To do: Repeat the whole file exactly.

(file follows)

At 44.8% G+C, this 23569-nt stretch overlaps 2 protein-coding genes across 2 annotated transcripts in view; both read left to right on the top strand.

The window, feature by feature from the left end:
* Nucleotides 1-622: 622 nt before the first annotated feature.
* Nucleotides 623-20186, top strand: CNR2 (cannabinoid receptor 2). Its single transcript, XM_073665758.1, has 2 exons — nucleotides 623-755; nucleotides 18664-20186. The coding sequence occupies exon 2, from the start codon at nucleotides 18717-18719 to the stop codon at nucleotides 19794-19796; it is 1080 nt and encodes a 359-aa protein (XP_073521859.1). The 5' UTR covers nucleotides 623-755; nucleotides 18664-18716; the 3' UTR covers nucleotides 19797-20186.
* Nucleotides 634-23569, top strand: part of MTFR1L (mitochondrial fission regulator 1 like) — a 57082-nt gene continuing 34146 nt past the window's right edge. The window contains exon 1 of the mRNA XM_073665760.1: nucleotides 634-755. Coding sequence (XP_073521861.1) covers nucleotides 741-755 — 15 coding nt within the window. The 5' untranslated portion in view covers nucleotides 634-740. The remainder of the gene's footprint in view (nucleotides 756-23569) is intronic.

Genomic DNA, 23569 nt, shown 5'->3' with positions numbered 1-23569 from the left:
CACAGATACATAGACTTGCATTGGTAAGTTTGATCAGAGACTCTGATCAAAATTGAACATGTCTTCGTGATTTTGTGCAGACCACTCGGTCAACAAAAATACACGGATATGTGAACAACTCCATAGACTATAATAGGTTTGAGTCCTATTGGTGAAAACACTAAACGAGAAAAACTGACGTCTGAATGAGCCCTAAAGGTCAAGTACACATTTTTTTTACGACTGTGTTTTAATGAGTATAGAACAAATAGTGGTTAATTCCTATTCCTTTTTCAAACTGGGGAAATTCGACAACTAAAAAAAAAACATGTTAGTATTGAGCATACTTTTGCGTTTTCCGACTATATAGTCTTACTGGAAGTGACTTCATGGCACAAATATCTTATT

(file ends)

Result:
At 44.8% G+C, this 23569-nt stretch overlaps 2 protein-coding genes across 2 annotated transcripts in view; both read left to right on the top strand.

The window, feature by feature from the left end:
* Nucleotides 1-622: 622 nt before the first annotated feature.
* Nucleotides 623-20186, top strand: CNR2 (cannabinoid receptor 2). Its single transcript, XM_073665758.1, has 2 exons — nucleotides 623-755; nucleotides 18664-20186. The coding sequence occupies exon 2, from the start codon at nucleotides 18717-18719 to the stop codon at nucleotides 19794-19796; it is 1080 nt and encodes a 359-aa protein (XP_073521859.1). The 5' UTR covers nucleotides 623-755; nucleotides 18664-18716; the 3' UTR covers nucleotides 19797-20186.
* Nucleotides 634-23569, top strand: part of MTFR1L (mitochondrial fission regulator 1 like) — a 57082-nt gene continuing 34146 nt past the window's right edge. The window contains exon 1 of the mRNA XM_073665760.1: nucleotides 634-755. Coding sequence (XP_073521861.1) covers nucleotides 741-755 — 15 coding nt within the window. The 5' untranslated portion in view covers nucleotides 634-740. The remainder of the gene's footprint in view (nucleotides 756-23569) is intronic.

Genomic DNA, 23569 nt, shown 5'->3' with positions numbered 1-23569 from the left:
CACAGATACATAGACTTGCATTGGTAAGTTTGATCAGAGACTCTGATCAAAATTGAACATGTCTTCGTGATTTTGTGCAGACCACTCGGTCAACAAAAATACACGGATATGTGAACAACTCCATAGACTATAATAGGTTTGAGTCCTATTGGTGAAAACACTAAACGAGAAAAACTGACGTCTGAATGAGCCCTAAAGGTCAAGTACACATTTTTTTTACGACTGTGTTTTAATGAGTATAGAACAAATAGTGGTTAATTCCTATTCCTTTTTCAAACTGGGGAAATTCGACAACTAAAAAAAAAACATGTTAGTATTGAGCATACTTTTGCGTTTTCCGACTATATAGTCTTACTGGAAGTGACTTCATGGCACAAATATCTTATT